Yet what must have seemed like a foolproof, detailed prescription for victory based on data and computation was mostly a confirmation of preexisting biases—particularly the campaign’s faith in the firewall. In another election year, those biases might have turned out to be right, and Ada would have been mistakenly vindicated. Here, though, the oracle was revealed to be little more than a parrot. Once the initial analysis showed that Clinton was favored to win in certain states, Ada helped prevent the campaign from questioning her conclusions. “They weren’t running a massive program because they thought they were up 6–7 points,” a senior operative told the Huffington Post. Ada’s recommendations reinforced themselves. By deallocating resources from Wisconsin and Michigan, Ada starved herself of data that might have caused her to recognize a problem.
The campaign validated Ada’s model nightly, but the question is, what was being validated? Certainly not Michigan voter tendencies, because the campaign wasn’t collecting enough data there. Where the campaign was collecting data, such as Pennsylvania, they allocated more resources, because the data confirmed that the state was a trouble spot. What was validated, ultimately, was the internal consistency of the campaign’s initial assumptions. Those assumptions, and Ada’s apparent statistical support for them, caused so much inertia that the Clinton campaign starved Michigan of resources and ignored Wisconsin’s low-enthusiasm Clinton supporters, many of whom ended up not voting.
There is a deeper problem that lies in the selection of those 400,000 simulations. The variables for each particular simulation are selected based on a distribution, which ensures that less likely events, such as a poll being off by ten points, are simulated less frequently than more likely events, such as a poll being off by two points. By simulating more likely events more often, the algorithm assigns greater weight to those possibilities. For rare events like elections, the choice of distribution is inevitably arbitrary—as are the relative probabilities themselves. Throughout the year, Nate Silver’s 538 assigned Clinton a lower probability of winning than most outlets, but that was not a consequence of 538 having better data or “seeing” things that others did not. It was a result of their choosing a distribution that mandated less certainty. Even so, given the same inputs, no reasonable distribution would ever have tipped Clinton below a 51 percent chance of winning, nor could it have raised alarms about Michigan. This is why, while most pollsters showed varying probabilities for a Clinton win, they all put the same states in question to varying degrees. The expectations had been set early on. Ada compensated for margins of error, but she failed to test them for accuracy.
Consider the reverse question: what would it have taken for Ada to identify Michigan as the crucial state that it turned out to be? You can’t simply say “better polls” because Ada was built to withstand faulty polls. Perhaps a more accurate distribution that entertained the possibility of greater error? No, because while Ada may have raised more concerns about Wisconsin and Michigan, it still would have rated them as lower priority than Pennsylvania. No, given its inputs, Ada was unlikely ever to point to Wisconsin. But clearly, the Clinton campaign thought that Ada could have, and consequently, no one in the Clinton campaign did the one thing that could have pointed Clinton at Wisconsin, which was to realize that Ada could not be trusted.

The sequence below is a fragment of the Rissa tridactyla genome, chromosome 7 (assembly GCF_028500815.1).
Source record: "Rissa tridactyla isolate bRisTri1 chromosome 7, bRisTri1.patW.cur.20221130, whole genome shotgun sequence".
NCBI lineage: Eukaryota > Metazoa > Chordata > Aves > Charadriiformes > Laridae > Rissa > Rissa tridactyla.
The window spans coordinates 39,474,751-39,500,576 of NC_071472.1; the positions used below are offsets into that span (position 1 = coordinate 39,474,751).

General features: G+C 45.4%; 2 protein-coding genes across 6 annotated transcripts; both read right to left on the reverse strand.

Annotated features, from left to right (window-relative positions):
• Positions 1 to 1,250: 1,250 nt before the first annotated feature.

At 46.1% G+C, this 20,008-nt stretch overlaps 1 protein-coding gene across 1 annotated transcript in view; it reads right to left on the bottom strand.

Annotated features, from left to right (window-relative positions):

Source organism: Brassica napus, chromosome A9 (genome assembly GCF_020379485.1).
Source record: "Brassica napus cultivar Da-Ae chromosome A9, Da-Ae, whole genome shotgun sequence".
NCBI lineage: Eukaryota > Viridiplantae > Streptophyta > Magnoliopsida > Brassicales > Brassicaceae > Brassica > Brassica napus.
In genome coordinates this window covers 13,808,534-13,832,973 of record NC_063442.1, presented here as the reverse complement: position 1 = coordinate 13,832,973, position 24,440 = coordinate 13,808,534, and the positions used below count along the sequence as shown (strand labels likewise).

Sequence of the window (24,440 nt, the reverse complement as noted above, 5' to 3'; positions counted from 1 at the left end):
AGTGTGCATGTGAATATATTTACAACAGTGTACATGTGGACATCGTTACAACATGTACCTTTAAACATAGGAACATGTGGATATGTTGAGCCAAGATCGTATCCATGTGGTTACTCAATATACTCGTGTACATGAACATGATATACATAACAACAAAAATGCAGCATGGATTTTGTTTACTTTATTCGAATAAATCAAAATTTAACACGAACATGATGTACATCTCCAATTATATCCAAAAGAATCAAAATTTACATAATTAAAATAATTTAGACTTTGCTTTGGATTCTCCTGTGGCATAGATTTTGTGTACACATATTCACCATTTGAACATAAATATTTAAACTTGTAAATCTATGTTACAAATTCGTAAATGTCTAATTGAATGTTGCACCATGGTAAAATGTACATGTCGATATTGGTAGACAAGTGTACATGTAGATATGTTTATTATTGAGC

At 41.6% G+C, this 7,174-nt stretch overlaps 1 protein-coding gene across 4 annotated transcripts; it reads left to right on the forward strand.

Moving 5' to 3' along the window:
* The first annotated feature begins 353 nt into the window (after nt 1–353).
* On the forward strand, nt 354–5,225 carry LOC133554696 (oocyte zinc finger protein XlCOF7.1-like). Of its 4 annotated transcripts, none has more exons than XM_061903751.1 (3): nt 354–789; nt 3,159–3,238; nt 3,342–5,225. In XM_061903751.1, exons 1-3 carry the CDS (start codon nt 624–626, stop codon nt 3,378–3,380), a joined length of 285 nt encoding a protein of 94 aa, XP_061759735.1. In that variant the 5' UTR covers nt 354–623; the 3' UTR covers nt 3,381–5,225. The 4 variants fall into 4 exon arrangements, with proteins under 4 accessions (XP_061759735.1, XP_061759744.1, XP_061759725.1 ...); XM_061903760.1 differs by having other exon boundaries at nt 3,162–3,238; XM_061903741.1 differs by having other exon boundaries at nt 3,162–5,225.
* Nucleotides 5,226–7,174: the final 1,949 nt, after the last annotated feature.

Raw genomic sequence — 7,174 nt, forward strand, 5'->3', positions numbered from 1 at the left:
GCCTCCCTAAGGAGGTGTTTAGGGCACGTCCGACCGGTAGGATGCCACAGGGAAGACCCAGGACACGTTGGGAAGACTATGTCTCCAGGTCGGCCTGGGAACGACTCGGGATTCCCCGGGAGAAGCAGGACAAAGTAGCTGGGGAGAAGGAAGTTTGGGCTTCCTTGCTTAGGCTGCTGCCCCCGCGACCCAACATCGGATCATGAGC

If a piece of code crashes, it’s broken, but at least you know it’s broken. The most dangerous kind of code—as I learned too many times in my years as a software engineer at Google and Microsoft—is the kind that breaks but appears to keep working. The worst part is that you have only yourself to blame, because you should have anticipated the possibility of such a breakage and set up mechanisms to catch it. This was Ada’s failure: she went wrong early and no one ever noticed. What Ada needed to do was to generate recommendations for collecting new data most likely to falsify her recommendations—like ground-level voter verification throughout Michigan, or interrogating turnout in the “safe” Clinton districts of Pennsylvania. Only an aggressive attempt to falsify would have broken the hermetic seal on Ada’s model.
From there we can see a way forward. One can imagine an anti-Ada, which instead of spitting out probabilities, generates points where knowledge is thin—like presumed “safe states” like Wisconsin. Instead of creating certainty, this anti-Ada would foster doubts—but the right doubts. It could steer organizers to places they would not otherwise go, in order to collect more data, and would challenge complacency on the part of the organizers. As it was, Ada abetted what appears to have been a very complacent campaign.
Two days after the election, the top Clinton advisers John Podesta and Jennifer Palmieri confidently blamed Clinton’s loss on uncontrollable factors. Their faith in Ada was evidently unshaken. As it is, what has been exposed has not been the failure of technology but the failure of the use of technology. Ada ran a data-laundering scheme, and the authors of the scheme were also its victims.
By consensus, Democrats deemed Debbie Wasserman Schultz’s tenure at the DNC to be a disaster, with many wishing she had lost the position earlier than last August. Both Perez and Ellison, if they have any sense, will steer the DNC away from her ineffective tactics. But the Clinton campaign maintains that “they did nothing wrong.” Should he become chair, Perez is likely to bring their tech to DNC efforts more widely. Democrats should be careful that Ada does not pull her con again.